4. Matters Not

    In the late 17th Century, Voltaire asserted (several interpretations)

    While doubt is not a pleasant state of mind – certainty is a ridiculous one

    And so it is – at least the ridiculous bit. Yet people choose to proceed on the assumption that Truth (with a Capital T) is somehow there just waiting to be discovered. Or if they are of a religious persuasion – to be revealed – albeit, sometimes only in the fullness of time. It’s a reality they construct and we know all reality constructs come with consequences. As Thomas’ theorem states:

    If men define situations as real, they are real in their consequences

    Witness the press conferences re COVID-19 with reporters pressing politicians and medical scientists for the ‘truth’ or to make predictions that they can be held to. That they are accountable for. But scientists know they don’t deal with truth – they don’t deal with certainty and thus they are somewhat in a bind. (Having said that, it should be recognised that science is the best way of knowing we have at the moment – even if any conclusion(s) reached should always be regarded as ‘tentative’.)

    For politicians, any admission of not knowing can prove fatal. Politicians feel they must have answers. That they must ‘know’. So, for me at least, it’s refreshing that Dan Andrews sometimes comes clean and admits he doesn’t know what the future looks like. That there’s loads of doubt. The worry is, that he will be punished at the ballot box by so many who can’t live with uncertainty – who want politicians who ‘know’. Thus the real, deluded enemy is the collective us, And that’s the (tentative) Truth.

  5. Ken

    We all need to try to get better people into positions of power so better decisions are made. The current lot are useless.

  6. Michael Taylor

    MN, when a few spare minutes presented themselves last night, I tweeted this:

    “What’s the odds that all those numpties who scream that Daniel Andrews is doing a bad job believe deep in their hearts that Donald Trump is doing a good one?“

  7. Rossleigh

    Yes, I heard a journalist ask Brett Sutton a few days ago if he could guarantee that the lockdown measures would work and I wondered why no journalist ever asks the Federal government if they can guarantee if their economic solutions will be successful. Personally I’d worry more about someone who professed that they could tell the future with certainty…

  8. A Commentator

    “What’s the odds that all those numpties who scream that Daniel Andrews is doing a bad job believe deep in their hearts that Donald Trump is doing a good one?“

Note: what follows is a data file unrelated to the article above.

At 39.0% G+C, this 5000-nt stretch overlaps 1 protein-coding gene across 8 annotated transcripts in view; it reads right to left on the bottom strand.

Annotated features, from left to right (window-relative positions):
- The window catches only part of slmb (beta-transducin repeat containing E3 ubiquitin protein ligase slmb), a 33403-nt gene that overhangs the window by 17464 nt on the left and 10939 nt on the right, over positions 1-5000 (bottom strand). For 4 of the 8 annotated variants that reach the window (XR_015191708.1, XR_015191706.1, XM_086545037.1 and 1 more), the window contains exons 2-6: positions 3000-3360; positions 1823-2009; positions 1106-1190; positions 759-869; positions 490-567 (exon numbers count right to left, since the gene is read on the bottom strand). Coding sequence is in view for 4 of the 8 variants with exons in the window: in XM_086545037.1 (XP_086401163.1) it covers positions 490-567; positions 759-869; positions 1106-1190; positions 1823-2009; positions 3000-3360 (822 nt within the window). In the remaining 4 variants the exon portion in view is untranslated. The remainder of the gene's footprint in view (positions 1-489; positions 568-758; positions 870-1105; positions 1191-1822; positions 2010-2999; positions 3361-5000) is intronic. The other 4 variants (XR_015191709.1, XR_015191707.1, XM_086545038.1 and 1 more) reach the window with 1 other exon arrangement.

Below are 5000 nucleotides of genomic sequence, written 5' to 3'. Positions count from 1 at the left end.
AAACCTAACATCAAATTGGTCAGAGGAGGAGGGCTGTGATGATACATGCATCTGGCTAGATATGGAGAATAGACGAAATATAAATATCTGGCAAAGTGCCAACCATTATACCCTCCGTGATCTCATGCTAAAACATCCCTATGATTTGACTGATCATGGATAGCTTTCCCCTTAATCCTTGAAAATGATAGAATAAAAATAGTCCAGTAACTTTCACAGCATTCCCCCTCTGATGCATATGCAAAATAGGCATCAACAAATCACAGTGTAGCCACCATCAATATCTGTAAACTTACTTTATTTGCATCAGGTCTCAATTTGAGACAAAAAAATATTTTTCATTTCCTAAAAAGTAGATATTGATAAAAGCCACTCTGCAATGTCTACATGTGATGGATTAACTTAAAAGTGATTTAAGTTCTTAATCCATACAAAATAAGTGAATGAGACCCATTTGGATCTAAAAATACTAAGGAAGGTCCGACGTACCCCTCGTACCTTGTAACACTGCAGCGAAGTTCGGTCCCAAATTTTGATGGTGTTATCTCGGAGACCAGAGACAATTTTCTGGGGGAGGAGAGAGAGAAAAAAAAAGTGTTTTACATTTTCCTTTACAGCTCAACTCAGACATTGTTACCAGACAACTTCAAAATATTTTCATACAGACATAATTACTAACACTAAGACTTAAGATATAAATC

Interesting, I think the Andrews Government will carry quite a lot of (legitimate) public opprobrium.

    I also think Trump is the worst president I can remember, and that includes Nixon. I hope Trump is utterly and resoundingly defeated and consigned to as an unpleasant memory. The only positive in his administration is that his narcissism hasn’t been manipulated into a new disastrous war.

    But…Andrews deserves plenty of criticism .

  9. Michael Taylor

    I also think Trump is the worst president I can remember, and that includes Nixon. I hope Trump is utterly and resoundingly defeated and consigned to as an unpleasant memory. The only positive in his administration is that his narcissism hasn’t been manipulated into a new disastrous war.

    Nicely put, AC. Right on the money.

  10. totaram

    Rosemary: “Forget politics and ideology.”
    Dear me! Why don’t you try and make tigers into vegetarians?

  11. Matters Not


    hasn’t been manipulated into a new disastrous war

    It’s early days yet. Plenty of time to manufacture an incident or two – always keeping in mind that a Nation at war is most reluctant to change a leader. Desperate people engage in desperate behavior. Trump has so much to lose. As has his family. Can’t see him going down without one hell of a fight.

    As for:

    Forget politics and ideology

    All people have an ‘ideology’ even if they aren’t aware of same or give (perhaps) a particular and peculiar meaning to the concept. As for ‘politics’ – that’s the world in which he lives. That’s why he’s referred to as a politician and, needless to say, he’s not alone. It’s an essential part of modern-day life in any political system including a democracy.

  12. Michael Taylor

    MN, between his expected election loss and the inauguration of Joe Biden – should he win – is when Trump could become even more unhinged (if at all possible) and dangerous. And of course, we don’t yet know what this election cycle’s October Surprise will be.

    He (Trump) continues to show us how deranged and stark-raving mad he is. Two gems from the past week: